Marijuana use and inpatient outcomes among hospitalized patients: analysis of the nationwide inpatient sample database.
The purpose of this paper is to examine the relationship between marijuana use and health outcomes among hospitalized patients, including those hospitalized with a diagnosis of cancer. A total of 387,608 current marijuana users were identified based on ICD-9 codes for marijuana use among hospitalized patients in the Nationwide Inpatient Sample database between 2007 and 2011. Logistic regression analysis was performed to determine the association between marijuana use and heart failure, cardiac disease, stroke, and in-hospital mortality. All models were adjusted for age, gender, race, residential income, insurance, residential region, pain, and number of comorbidities. Among hospitalized patients, marijuana use was associated with a 60% increased odds of stroke (OR: 1.60, 95% CI: 1.44-1.77) compared with non-users, but significantly reduced odds of heart failure (OR: 0.78, 95% CI: 0.75-0.82), cardiac disease (OR: 0.86, 95% CI: 0.82-0.91), or in-hospital mortality (OR: 0.41, 95% CI: 0.38-0.44). Among cancer patients, odds of in-hospital mortality was significantly reduced among marijuana users compared with non-users (OR: 0.44, 95% CI: 0.35-0.55). Hospitalized marijuana users were more likely to experience a stroke compared with non-users, but less likely to experience in-hospital mortality. Prospective studies will be needed to better characterize the health effects of marijuana use, especially among older, sicker, and/or hospitalized patients. In the meantime, conversations regarding marijuana use/misuse may be warranted in the clinical setting in order for patients and healthcare providers to adequately weigh the anticipated benefits of marijuana use with potentially significant health risks.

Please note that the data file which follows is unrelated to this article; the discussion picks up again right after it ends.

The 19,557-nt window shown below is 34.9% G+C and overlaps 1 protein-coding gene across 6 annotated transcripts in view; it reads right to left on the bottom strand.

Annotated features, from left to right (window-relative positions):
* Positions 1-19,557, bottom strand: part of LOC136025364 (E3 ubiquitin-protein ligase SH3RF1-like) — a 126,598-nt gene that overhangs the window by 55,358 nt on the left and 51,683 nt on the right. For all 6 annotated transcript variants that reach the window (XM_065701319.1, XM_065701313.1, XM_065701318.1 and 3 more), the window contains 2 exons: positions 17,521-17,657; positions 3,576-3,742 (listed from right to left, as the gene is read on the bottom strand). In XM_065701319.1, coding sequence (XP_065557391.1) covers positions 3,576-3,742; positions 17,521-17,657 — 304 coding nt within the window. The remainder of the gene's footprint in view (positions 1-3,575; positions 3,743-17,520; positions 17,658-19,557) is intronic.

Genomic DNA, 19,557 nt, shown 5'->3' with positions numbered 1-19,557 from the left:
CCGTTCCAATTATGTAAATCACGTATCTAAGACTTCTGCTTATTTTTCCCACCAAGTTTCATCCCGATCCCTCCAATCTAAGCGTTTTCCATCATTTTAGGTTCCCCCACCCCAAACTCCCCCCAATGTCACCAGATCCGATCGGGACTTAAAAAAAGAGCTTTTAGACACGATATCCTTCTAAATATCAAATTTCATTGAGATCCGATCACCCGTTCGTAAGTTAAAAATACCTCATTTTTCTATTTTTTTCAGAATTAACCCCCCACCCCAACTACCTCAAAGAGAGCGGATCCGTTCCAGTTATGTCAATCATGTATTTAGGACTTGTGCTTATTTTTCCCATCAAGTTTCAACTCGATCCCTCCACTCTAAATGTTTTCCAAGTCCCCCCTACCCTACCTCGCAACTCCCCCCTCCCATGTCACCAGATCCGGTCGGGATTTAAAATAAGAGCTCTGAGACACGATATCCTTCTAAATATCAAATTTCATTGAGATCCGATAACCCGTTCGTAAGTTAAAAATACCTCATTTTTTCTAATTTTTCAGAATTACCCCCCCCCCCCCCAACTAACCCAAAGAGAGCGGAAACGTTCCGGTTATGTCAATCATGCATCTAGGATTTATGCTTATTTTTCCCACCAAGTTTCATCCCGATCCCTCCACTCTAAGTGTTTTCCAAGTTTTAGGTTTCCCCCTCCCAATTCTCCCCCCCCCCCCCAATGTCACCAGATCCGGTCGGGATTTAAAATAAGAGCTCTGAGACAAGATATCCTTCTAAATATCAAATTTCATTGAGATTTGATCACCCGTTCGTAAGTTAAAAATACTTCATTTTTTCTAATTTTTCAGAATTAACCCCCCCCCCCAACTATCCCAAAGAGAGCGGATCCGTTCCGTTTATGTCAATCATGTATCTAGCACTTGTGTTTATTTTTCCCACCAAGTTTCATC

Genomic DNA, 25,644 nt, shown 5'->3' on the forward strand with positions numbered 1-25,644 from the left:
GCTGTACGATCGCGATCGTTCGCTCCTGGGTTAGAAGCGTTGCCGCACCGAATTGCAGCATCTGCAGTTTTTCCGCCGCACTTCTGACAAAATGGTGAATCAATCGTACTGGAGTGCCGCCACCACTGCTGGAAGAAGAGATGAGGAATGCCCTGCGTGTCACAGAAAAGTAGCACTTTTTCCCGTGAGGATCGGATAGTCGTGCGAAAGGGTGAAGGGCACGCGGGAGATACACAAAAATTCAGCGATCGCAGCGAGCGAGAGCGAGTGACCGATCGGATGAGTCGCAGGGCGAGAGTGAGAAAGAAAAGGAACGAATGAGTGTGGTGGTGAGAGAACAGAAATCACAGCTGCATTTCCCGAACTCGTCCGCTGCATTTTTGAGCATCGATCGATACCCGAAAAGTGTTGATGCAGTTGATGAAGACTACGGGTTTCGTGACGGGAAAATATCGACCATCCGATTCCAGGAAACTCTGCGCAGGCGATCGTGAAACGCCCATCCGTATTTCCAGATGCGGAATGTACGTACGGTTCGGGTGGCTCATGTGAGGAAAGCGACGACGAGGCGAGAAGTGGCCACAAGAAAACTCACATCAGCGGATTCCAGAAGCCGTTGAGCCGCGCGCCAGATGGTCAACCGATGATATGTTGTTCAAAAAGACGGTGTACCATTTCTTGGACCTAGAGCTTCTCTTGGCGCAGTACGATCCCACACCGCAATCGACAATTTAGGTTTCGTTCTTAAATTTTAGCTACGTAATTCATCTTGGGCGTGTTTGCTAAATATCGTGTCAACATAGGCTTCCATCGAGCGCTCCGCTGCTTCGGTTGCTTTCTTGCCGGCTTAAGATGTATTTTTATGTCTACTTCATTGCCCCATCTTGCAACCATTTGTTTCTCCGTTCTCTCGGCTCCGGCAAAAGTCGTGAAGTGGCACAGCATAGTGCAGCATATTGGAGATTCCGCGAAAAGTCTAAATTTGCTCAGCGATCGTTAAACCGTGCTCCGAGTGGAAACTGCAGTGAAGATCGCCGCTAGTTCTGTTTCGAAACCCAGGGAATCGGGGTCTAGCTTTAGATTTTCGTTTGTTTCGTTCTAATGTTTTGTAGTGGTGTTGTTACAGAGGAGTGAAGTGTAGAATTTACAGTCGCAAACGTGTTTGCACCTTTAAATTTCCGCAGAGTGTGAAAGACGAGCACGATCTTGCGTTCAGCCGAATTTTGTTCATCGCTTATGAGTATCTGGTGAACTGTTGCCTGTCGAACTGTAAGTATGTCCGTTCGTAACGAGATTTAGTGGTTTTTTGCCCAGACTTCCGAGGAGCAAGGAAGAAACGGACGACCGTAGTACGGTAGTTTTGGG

Vin-Raviv, N; Akinyemiju, T; Meng, Q; Sakhuja, S; Hayward, R
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